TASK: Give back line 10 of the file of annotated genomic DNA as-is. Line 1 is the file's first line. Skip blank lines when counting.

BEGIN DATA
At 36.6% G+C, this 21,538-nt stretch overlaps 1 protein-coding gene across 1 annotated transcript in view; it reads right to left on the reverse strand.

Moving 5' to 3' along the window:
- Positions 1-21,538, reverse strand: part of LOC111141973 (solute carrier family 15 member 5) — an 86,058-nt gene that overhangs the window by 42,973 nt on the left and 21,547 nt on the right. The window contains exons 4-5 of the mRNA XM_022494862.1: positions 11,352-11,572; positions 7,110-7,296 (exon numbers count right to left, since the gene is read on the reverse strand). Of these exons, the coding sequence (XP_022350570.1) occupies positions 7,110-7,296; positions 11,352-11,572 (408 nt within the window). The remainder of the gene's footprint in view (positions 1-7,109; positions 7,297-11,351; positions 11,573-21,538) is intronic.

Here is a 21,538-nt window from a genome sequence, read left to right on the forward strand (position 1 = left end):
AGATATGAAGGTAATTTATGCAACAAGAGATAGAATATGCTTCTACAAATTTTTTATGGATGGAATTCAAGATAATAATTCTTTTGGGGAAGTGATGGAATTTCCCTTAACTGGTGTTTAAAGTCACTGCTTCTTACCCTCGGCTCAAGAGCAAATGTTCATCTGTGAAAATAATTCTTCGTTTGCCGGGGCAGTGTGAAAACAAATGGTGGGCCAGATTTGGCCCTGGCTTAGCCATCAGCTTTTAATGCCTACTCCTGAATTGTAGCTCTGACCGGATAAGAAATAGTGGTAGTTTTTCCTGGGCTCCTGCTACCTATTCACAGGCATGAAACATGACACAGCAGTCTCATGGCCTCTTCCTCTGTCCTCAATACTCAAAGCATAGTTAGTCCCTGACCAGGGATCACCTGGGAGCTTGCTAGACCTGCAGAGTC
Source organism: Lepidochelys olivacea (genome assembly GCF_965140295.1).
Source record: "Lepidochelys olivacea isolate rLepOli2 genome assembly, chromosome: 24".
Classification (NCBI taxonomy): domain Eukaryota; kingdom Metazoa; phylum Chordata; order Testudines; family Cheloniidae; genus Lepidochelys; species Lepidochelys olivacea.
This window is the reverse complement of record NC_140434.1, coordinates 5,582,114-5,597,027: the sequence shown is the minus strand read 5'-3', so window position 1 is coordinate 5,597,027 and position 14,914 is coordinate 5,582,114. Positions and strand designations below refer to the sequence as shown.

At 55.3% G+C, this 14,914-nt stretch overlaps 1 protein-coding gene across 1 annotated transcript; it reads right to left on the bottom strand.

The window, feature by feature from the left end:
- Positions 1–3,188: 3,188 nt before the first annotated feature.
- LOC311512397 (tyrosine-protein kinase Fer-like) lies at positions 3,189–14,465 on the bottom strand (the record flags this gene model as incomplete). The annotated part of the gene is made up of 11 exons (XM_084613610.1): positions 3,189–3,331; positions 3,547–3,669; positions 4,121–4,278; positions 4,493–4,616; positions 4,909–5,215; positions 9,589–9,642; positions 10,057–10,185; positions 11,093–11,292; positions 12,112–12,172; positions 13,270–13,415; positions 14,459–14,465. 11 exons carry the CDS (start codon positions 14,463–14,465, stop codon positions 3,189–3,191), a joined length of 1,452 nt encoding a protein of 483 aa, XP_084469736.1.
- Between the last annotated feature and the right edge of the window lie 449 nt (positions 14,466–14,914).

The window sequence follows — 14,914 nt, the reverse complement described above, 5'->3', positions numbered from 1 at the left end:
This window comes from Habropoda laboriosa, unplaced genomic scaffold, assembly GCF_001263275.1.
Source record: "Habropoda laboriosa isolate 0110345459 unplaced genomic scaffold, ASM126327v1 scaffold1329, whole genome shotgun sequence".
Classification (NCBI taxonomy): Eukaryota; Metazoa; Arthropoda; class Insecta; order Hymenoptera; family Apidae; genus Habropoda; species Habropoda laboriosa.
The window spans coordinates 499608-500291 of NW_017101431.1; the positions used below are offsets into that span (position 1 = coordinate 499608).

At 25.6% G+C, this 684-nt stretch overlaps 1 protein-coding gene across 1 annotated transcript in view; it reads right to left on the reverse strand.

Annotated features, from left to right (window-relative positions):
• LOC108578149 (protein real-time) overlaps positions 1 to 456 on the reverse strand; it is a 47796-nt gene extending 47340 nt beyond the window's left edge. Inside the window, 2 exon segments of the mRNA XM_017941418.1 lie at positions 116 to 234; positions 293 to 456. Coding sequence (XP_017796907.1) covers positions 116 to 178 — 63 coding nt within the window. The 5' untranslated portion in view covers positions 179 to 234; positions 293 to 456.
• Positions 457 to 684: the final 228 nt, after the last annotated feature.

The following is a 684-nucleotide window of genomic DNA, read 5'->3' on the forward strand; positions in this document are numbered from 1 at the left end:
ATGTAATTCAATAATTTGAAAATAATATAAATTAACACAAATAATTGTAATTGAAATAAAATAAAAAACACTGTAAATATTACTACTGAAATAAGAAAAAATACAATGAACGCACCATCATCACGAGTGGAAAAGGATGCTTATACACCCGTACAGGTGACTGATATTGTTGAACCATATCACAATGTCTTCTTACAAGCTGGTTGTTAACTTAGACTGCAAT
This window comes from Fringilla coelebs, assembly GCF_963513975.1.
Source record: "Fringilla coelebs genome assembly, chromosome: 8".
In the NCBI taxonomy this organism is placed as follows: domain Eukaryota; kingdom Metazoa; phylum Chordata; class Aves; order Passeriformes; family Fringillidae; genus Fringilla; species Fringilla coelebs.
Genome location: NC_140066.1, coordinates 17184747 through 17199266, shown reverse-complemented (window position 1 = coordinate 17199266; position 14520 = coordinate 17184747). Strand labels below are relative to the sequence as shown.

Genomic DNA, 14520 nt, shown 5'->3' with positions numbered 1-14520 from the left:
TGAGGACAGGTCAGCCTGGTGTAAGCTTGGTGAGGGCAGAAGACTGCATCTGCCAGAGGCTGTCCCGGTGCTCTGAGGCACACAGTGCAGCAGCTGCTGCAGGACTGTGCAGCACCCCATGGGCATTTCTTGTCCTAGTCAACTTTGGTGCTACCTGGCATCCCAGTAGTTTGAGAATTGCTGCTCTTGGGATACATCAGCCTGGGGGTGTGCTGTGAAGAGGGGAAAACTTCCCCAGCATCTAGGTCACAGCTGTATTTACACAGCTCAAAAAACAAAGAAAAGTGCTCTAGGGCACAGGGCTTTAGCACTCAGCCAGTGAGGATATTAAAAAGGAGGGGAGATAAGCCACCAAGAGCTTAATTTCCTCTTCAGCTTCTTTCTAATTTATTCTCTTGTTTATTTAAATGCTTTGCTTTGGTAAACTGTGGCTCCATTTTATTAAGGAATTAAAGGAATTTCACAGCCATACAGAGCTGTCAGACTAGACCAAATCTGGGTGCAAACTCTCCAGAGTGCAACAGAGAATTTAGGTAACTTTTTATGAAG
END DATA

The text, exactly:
At 55.3% G+C, this 14,914-nt stretch overlaps 1 protein-coding gene across 1 annotated transcript; it reads right to left on the bottom strand.